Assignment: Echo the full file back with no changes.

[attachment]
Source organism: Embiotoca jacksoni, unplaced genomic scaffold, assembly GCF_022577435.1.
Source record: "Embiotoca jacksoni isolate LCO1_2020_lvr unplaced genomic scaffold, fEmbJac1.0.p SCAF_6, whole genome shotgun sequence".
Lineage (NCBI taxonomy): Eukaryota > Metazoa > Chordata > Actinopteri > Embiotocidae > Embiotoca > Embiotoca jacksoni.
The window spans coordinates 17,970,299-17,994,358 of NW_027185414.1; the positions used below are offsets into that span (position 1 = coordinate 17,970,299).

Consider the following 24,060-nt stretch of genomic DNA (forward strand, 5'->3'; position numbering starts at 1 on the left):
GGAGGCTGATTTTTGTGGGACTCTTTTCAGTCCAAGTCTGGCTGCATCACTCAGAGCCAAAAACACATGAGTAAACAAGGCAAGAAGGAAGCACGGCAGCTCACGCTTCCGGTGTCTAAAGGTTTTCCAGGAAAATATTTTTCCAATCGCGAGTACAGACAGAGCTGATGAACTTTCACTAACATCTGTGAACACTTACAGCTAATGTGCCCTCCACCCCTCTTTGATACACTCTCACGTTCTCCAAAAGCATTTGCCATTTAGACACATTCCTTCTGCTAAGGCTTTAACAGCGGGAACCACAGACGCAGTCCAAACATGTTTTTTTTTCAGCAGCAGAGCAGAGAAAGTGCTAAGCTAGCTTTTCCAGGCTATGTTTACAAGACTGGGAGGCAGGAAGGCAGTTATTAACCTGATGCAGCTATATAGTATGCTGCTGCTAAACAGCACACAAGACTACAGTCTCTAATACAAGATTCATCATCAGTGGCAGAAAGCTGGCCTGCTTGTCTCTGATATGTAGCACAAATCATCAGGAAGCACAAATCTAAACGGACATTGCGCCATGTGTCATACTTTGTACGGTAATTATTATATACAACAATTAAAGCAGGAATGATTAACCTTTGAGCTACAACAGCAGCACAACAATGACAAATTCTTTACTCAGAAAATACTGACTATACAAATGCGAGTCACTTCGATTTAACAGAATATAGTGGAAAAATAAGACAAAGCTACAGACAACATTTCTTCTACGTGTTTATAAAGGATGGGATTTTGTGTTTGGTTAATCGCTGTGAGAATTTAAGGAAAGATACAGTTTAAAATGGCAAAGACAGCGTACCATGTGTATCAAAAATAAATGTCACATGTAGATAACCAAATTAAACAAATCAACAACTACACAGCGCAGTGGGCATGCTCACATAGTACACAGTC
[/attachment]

Source organism: Embiotoca jacksoni, unplaced genomic scaffold, assembly GCF_022577435.1.
Source record: "Embiotoca jacksoni isolate LCO1_2020_lvr unplaced genomic scaffold, fEmbJac1.0.p SCAF_6, whole genome shotgun sequence".
Lineage (NCBI taxonomy): Eukaryota > Metazoa > Chordata > Actinopteri > Embiotocidae > Embiotoca > Embiotoca jacksoni.
The window spans coordinates 17,970,299-17,994,358 of NW_027185414.1; the positions used below are offsets into that span (position 1 = coordinate 17,970,299).

Consider the following 24,060-nt stretch of genomic DNA (forward strand, 5'->3'; position numbering starts at 1 on the left):
GGAGGCTGATTTTTGTGGGACTCTTTTCAGTCCAAGTCTGGCTGCATCACTCAGAGCCAAAAACACATGAGTAAACAAGGCAAGAAGGAAGCACGGCAGCTCACGCTTCCGGTGTCTAAAGGTTTTCCAGGAAAATATTTTTCCAATCGCGAGTACAGACAGAGCTGATGAACTTTCACTAACATCTGTGAACACTTACAGCTAATGTGCCCTCCACCCCTCTTTGATACACTCTCACGTTCTCCAAAAGCATTTGCCATTTAGACACATTCCTTCTGCTAAGGCTTTAACAGCGGGAACCACAGACGCAGTCCAAACATGTTTTTTTTTCAGCAGCAGAGCAGAGAAAGTGCTAAGCTAGCTTTTCCAGGCTATGTTTACAAGACTGGGAGGCAGGAAGGCAGTTATTAACCTGATGCAGCTATATAGTATGCTGCTGCTAAACAGCACACAAGACTACAGTCTCTAATACAAGATTCATCATCAGTGGCAGAAAGCTGGCCTGCTTGTCTCTGATATGTAGCACAAATCATCAGGAAGCACAAATCTAAACGGACATTGCGCCATGTGTCATACTTTGTACGGTAATTATTATATACAACAATTAAAGCAGGAATGATTAACCTTTGAGCTACAACAGCAGCACAACAATGACAAATTCTTTACTCAGAAAATACTGACTATACAAATGCGAGTCACTTCGATTTAACAGAATATAGTGGAAAAATAAGACAAAGCTACAGACAACATTTCTTCTACGTGTTTATAAAGGATGGGATTTTGTGTTTGGTTAATCGCTGTGAGAATTTAAGGAAAGATACAGTTTAAAATGGCAAAGACAGCGTACCATGTGTATCAAAAATAAATGTCACATGTAGATAACCAAATTAAACAAATCAACAACTACACAGCGCAGTGGGCATGCTCACATAGTACACAGTC